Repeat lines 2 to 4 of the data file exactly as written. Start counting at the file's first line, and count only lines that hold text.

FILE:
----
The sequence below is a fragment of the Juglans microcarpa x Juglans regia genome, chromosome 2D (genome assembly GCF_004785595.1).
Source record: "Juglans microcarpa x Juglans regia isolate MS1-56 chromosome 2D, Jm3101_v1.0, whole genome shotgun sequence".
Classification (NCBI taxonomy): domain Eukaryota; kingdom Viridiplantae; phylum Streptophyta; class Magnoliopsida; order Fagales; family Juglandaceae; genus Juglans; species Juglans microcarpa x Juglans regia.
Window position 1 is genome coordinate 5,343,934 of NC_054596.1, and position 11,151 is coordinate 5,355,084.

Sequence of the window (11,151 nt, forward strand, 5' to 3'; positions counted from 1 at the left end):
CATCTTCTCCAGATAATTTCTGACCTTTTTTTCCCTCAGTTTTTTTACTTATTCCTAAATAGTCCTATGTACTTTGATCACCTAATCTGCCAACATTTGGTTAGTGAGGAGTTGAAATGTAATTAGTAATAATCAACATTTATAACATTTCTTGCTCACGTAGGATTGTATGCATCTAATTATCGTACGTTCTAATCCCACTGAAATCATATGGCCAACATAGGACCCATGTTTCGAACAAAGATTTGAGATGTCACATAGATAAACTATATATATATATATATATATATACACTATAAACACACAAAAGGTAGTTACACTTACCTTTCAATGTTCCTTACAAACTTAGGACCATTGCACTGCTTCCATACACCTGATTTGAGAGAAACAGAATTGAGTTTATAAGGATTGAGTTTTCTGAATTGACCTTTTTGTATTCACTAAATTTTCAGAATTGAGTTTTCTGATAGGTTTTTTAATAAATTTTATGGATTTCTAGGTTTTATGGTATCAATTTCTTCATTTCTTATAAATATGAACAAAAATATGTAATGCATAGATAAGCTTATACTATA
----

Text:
Source record: "Juglans microcarpa x Juglans regia isolate MS1-56 chromosome 2D, Jm3101_v1.0, whole genome shotgun sequence".
Classification (NCBI taxonomy): domain Eukaryota; kingdom Viridiplantae; phylum Streptophyta; class Magnoliopsida; order Fagales; family Juglandaceae; genus Juglans; species Juglans microcarpa x Juglans regia.
Window position 1 is genome coordinate 5,343,934 of NC_054596.1, and position 11,151 is coordinate 5,355,084.